Since I’ve done a ‘Why I love having sons’ post, it only makes sense to do one about having a daughter. One of the perks of having the best of both worlds.
I have always wanted a daughter.
We had two boys, and we decided that we were done with kids.
Although I always thought about having another baby, it wasn’t only because I wanted a daughter but I just missed having a little one to hold, and snuggle. I know missing the newborn stage isn’t the first thought that comes to mind, but I just wasn’t ready to say goodbye to it just yet.
We finally came to the decision to have another baby a few years later, and when I went for my first check-up at the doctor, I was told that we had a 85% chance of having another boy. The news rocked me a little bit. We knew this would be our last baby, and my last chance to have a daughter.
I made peace with the fact that there was a very high chance that I would always be a mama of boys, but deep down, I really hope that the statistic would be wrong.
This is the actual paper I have from my doctor with the gender reveal. As it was going to be last baby, I wanted to surprise the HB and the boys, and I baked cupcakes and would then put either blue or pink Smarties in the middle to reveal the colour. It was a bit of a fail as I didn’t wait for them to cool down enough, and all the colour melted off, leaving just a few pink stains on the outer layer of the candy. It was enough to show we were having a girl.
I cried. A lot. Really, I did. The overwhelming feeling wasn’t something I could easily shut off, but something was keeping me from completely trusting the answer.
The 85% was ringing in my head all the way until my next scan, and I made the doctor double check to make sure, so there were no surprises later on, and I really wanted to go out and buy pink things!
Our daughter is turning three in less than two months, and although she’s not a baby anymore, she’s still the ‘baby in our house’ and she sure likes to remind us about it.
It’s been an adjustment for me, although much easier now, having a daughter after having sons for the few years before her arrival. You can’t walk into her room without being overpowered by all the pink and purple, dolls everywhere and, of course, the unicorns.
I love it though, it lets me see our home from a different light. There are already talks about being a ballerina, which she really wants to be. Then there are days, she’s a pony and the most recent display is being a cat. She wants one too now, but it’s a no for us as neither HB and I are cat people.
Here are some of the reasons why I love having a daughter:
Have you walked through the girls clothing isle in the shops? Besides the obviously major selection of clothing, the clothes are just so adorable. I mean, there are so many garments, you don’t always know which you should take, and which you should leave.
Oh. Em. G! The accessories! The hair clips, the headband, hats, stocking, tutus, scarves. Have you seen how adorable some of them are?
Now that Kid3’s hair has reached a certain length, it’s fun to experiment with different hairstyles. And who cares if there are three ponytails? They look so darn cute. Now if only I can get her to wear the hair with a style for longer than an hour.
In relation to my boys, Kid3 is independence-deluxe. She hardly wants help with anything, unless she’s past her patience levels and needs to throw her voice a little to be heard. She wants to dress herself and put her own shoes on, and carry her own things. Makes things a little easier.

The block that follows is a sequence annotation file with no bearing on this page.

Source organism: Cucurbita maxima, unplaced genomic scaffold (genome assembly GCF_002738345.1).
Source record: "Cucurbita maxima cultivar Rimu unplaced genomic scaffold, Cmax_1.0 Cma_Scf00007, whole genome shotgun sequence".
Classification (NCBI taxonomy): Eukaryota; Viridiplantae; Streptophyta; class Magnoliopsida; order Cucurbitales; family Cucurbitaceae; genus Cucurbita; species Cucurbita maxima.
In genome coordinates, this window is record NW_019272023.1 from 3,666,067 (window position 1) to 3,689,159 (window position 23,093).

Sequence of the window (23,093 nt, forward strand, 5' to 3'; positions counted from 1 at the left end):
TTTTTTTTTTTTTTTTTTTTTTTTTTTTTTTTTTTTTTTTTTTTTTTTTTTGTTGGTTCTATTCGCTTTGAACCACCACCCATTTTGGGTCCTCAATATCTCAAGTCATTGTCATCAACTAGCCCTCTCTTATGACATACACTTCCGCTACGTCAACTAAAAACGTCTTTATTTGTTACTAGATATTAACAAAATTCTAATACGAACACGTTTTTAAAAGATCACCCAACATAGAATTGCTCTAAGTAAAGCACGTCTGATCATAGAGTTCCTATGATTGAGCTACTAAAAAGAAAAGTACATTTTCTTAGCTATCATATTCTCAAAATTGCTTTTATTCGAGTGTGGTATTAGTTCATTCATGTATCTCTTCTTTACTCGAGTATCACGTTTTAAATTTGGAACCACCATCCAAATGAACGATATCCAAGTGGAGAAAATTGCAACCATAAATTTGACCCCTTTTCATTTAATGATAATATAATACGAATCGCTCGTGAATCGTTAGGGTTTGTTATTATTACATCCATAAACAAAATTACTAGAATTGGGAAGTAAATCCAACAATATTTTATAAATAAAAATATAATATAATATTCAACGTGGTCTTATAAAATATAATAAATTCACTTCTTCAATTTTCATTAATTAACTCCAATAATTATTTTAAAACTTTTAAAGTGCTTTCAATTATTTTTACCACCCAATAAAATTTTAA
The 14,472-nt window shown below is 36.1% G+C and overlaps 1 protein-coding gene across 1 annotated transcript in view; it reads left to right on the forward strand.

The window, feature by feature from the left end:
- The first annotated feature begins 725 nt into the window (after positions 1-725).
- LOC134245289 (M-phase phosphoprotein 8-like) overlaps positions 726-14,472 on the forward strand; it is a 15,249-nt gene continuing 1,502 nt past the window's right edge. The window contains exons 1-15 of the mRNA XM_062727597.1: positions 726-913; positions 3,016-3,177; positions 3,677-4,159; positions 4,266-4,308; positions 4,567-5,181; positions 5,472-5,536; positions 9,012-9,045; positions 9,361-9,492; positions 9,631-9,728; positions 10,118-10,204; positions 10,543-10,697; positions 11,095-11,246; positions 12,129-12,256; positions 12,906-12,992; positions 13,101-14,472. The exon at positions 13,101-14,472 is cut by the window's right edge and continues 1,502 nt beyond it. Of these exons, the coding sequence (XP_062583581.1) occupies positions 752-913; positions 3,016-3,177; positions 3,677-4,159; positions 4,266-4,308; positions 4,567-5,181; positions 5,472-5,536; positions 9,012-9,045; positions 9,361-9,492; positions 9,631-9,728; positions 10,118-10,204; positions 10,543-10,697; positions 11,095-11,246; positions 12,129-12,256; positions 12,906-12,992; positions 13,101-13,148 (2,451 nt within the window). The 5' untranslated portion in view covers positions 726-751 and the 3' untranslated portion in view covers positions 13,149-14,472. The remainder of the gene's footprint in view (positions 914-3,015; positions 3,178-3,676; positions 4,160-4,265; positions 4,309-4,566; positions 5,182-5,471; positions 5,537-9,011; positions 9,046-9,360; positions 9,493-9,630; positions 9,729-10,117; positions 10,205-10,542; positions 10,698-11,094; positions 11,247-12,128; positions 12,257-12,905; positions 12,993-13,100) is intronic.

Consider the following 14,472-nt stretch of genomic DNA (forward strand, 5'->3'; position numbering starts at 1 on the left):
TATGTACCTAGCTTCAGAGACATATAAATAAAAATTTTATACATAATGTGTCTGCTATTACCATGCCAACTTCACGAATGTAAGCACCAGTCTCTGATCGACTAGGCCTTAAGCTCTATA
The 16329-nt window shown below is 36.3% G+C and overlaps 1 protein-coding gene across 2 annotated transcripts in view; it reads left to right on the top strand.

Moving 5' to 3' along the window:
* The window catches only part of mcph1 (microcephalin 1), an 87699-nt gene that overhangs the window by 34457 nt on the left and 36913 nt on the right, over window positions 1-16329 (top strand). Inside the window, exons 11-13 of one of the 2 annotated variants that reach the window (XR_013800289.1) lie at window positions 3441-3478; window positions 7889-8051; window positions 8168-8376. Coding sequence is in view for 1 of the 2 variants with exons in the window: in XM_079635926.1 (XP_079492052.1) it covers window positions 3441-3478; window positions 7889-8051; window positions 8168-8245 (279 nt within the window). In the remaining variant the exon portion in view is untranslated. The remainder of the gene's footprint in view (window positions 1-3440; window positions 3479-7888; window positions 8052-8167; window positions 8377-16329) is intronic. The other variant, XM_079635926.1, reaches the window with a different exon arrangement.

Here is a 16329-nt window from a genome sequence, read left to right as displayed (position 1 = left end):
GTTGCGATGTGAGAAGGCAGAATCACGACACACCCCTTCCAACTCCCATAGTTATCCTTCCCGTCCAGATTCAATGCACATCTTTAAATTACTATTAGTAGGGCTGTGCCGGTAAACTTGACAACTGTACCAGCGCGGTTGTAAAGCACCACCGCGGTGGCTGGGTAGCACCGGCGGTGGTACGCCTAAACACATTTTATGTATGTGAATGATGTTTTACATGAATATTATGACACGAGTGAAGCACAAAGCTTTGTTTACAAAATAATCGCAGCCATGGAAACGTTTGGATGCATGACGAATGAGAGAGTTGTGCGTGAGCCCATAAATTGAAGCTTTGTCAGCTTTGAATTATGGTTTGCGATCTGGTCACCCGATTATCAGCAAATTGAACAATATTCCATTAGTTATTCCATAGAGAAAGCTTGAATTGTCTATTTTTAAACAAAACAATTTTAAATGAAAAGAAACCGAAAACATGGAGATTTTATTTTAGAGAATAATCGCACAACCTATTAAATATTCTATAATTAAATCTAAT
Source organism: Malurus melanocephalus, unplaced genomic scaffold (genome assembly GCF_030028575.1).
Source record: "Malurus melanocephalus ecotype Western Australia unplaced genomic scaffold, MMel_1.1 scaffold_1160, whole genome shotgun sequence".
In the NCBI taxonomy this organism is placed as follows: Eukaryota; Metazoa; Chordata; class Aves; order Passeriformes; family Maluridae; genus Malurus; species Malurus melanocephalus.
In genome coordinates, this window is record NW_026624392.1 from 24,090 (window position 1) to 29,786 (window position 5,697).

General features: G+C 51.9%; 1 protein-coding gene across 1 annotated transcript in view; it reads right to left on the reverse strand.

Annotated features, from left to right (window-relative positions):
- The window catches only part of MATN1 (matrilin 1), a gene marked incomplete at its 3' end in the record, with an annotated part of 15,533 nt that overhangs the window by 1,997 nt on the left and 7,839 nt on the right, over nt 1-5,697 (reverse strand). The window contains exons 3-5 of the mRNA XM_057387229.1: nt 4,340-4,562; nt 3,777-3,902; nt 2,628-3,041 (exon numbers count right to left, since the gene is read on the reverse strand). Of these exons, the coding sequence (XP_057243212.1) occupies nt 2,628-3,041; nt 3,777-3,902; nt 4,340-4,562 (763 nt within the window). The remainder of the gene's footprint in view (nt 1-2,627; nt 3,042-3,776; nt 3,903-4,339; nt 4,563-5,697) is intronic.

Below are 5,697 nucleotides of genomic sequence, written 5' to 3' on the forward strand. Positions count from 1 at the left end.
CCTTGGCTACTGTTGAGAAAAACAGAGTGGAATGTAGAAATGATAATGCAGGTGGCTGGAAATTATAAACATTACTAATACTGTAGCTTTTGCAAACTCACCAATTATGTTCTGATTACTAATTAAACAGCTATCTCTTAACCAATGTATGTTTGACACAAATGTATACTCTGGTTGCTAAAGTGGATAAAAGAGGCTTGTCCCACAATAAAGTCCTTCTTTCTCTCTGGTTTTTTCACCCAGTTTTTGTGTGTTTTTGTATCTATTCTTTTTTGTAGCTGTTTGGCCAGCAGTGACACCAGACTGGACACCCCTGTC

While I did say changing nappies on boys was much easier than with a girl and that I’d choose that any day, I have to note that it was nice not being peed on each time I changed her nappy. It’s the small details to go on.
Potty training was easier:
You sit and there’s nothing more to it.
We haven’t actually had a tea party, as she won’t drink tea but doesn’t a tea party without tea. I’m looking forward to later years where we can have coffee/tea dates and eat pastries and just talk. Movies have set a standard, you know.
My bond with Kid3 is much different to the one I have with the boys. She’s the only one of the kids that has been home with me since birth, and I also breastfed her for almost a year, so it took her a very long to be comfortable with anyone else. Apart from all this, we had a bond she could never have with anyone else and I’m not-so-quietly happy about that.
There’s a special bond between a daughter and her daddy, and I can see it so clearly in our home. Don’t say it too loudly, but Kid3 has HB wrapped around her fingers a little more than the boys do.
I won’t say I’ve always been very feminine, but since my daughter was born, I’ve been paying a little more attention to the attributes, and instilling femininity as a part of my life.
Becoming a role model:
This is the one that scares me a little. I get to be a role model and raise the next generation. Before I can be that, I need to make sure that my actions and words are set to the right examples, the correct lessons, explanations and behaviours. I can’t be someone she can look up to if I’m not living up to my own standards.
Know what she’ll go through:
Highschool. Boys. Mean girls. All waiting in line in the future. I’ll know what she’s going through because I gone through it, and it will be easier to guide her and help her with changes, people and situations. It might not always be an easy path (who am I kidding, it won’t be) but at least I’ll have a direction to move in.
I’m very much looking forward to seeing her grow, and eventually become a young lady. Until then, I’m embracing the tiny tutu-wearing ball of energy bouncing off the walls of our home.
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Are you a mama of girls? Tell me what you love about them!
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